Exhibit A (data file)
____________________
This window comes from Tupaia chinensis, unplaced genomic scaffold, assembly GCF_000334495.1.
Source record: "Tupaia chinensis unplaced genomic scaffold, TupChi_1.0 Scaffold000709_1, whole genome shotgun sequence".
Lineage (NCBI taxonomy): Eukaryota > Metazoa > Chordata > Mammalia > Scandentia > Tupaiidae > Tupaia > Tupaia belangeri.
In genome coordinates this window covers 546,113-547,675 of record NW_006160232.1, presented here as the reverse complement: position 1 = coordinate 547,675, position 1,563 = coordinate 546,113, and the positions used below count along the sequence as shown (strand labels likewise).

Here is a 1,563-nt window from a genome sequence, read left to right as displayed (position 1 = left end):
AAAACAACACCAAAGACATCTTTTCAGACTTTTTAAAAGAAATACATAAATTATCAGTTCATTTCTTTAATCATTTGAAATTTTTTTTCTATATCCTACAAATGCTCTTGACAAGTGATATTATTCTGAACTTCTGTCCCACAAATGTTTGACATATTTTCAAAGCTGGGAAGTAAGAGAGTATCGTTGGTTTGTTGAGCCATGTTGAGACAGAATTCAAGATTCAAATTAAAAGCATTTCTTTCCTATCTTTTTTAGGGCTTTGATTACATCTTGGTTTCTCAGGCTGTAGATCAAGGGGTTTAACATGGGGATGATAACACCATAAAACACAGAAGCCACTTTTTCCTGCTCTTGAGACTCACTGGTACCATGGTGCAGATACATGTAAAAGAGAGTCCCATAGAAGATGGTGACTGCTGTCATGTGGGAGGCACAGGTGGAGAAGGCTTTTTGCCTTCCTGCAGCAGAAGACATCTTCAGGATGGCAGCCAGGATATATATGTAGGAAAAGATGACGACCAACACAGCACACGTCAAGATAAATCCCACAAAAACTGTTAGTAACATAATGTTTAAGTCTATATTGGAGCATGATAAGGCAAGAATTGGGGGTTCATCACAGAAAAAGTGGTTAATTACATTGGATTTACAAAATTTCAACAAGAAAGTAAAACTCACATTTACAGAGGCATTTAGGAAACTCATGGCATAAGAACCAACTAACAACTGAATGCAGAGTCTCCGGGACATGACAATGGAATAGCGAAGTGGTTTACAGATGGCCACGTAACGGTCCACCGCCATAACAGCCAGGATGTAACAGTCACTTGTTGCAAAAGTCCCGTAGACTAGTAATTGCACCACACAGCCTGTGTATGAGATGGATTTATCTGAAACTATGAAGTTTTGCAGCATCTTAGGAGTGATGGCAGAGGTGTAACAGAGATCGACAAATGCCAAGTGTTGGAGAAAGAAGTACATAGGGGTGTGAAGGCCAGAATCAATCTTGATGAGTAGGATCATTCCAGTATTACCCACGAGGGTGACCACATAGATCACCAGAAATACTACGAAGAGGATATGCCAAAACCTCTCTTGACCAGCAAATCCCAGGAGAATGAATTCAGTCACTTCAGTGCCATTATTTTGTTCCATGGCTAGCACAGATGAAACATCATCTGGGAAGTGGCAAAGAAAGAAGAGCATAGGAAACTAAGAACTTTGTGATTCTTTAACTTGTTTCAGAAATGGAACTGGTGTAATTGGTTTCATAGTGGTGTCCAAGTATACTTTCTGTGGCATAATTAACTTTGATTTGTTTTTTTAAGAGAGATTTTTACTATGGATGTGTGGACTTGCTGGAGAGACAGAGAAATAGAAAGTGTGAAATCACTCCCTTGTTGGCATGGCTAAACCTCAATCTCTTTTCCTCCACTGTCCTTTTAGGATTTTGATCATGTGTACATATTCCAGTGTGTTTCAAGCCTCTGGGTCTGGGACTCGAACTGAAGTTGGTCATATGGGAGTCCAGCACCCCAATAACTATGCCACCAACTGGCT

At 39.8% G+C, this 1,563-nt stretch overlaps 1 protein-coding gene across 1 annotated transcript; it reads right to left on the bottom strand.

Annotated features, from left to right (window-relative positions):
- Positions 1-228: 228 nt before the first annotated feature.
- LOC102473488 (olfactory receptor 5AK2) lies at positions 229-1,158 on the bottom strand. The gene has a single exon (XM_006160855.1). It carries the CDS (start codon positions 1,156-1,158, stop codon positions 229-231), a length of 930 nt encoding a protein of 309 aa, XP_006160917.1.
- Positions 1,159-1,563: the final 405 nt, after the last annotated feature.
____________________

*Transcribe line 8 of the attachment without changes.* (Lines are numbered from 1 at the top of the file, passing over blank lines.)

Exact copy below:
Annotated features, from left to right (window-relative positions):